If the wheels come off the supercycle

Zambia copper mining sector sees revenue boostThe commodities ‘supercycle’ began in 2004 and there are already signs that it is slowing down, says Datasat's Bernie Branfield. (Image source: Mmj/Flickr)A decade of boom within the mining industry may be coming to an end, writes Datasat Communications general manager Bernie Branfield

The commodities ‘supercycle’ began in 2004 and there are already signs that it is slowing down. Some commentators have suggested we are now facing 20 years of downturn. Although this seems unlikely, cost management will be increasingly important for mining companies.

Effective remote communications can help increase the efficiency of business operations and the value of technology investments.

Mining and financial publications this summer seem to have been full of headlines like ‘End of the supercycle’ or ‘Death of the supercycle’. In this scenario, we have entered a vicious circle.

The slowing of the Chinese economy is impacting commodity prices, which is impacting mining share prices; both of which are impacting the growth plans and profitability of mining companies.

The result is the period of boom the industry has experienced since 2004 will come to a natural conclusion. The most pessimistic outlook is for a return to the dark ages of commodities between 1973 and 2003.

Not everyone agrees with this prognosis. Although the Chinese economy is not growing as quickly as before – only 7.5 per cent forecast growth for 2012 – the Australian mining sector continues to expand rapidly.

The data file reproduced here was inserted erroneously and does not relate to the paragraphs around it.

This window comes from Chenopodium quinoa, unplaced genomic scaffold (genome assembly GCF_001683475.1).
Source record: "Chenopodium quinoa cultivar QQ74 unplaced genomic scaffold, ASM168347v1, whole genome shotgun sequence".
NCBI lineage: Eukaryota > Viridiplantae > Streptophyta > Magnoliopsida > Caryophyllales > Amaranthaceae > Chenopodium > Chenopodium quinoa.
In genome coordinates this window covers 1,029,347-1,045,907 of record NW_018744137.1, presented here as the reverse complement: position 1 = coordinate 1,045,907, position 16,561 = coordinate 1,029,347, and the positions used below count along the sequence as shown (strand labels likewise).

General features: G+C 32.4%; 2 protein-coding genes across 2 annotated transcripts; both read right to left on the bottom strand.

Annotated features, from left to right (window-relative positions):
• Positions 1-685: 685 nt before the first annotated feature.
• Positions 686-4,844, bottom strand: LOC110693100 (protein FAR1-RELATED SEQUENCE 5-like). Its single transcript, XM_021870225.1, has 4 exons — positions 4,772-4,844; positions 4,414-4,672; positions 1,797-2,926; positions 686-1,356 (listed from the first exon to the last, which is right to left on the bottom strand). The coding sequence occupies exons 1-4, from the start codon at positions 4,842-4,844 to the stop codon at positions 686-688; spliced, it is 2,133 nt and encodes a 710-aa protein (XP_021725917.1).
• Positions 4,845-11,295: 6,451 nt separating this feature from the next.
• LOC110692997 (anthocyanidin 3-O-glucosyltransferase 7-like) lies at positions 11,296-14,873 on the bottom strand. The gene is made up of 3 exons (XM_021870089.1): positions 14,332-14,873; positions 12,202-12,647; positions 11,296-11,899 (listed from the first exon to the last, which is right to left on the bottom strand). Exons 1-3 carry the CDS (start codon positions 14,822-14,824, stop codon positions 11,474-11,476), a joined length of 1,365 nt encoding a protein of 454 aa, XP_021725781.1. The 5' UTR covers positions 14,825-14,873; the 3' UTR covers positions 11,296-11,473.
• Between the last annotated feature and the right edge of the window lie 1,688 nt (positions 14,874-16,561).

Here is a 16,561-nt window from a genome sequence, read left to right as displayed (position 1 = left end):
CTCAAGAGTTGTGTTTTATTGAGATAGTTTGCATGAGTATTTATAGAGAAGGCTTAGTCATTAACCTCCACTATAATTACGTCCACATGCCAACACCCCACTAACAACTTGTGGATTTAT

In fact, the Australian government estimates that around 60 per cent of all capital expenditure on building and construction in the country are related to mining. Many analysts point out that there is still a very pronounced upward curve in global demand for almost all minerals and metals.

Allied to diminishing supplies and you have a situation where prices may fall slightly in the short term – but not off a cliff.

Of course, the difficulty is that, at the same time as prices and share values are in flux, the cost of production is rising.

Deutsche Bank estimates the cost of running and building mines increased by between 10-15 per cent in 2011. You don’t have to look too far for the reasons for this. Copper mines, for example, now have to dig up 50 per cent more rock than they did in 1994 for the same amount of the metal.

It is against this backdrop that BHP Billiton announced it is to shelve US$80bn of investment it had planned for 2015. Yet, Latin America and Africa still offer many potentially attractive opportunities. So, the supercycle may not be coming to an end, it may simply be changing shape.

Alain Charles Publishing, University House, 11-13 Lower Grosvenor Place, London, SW1W 0EX, UK
T: +44 20 7834 7676, F: +44 20 7973 0076, W: www.alaincharles.com

twn Are you sure that you want to switch to desktop version?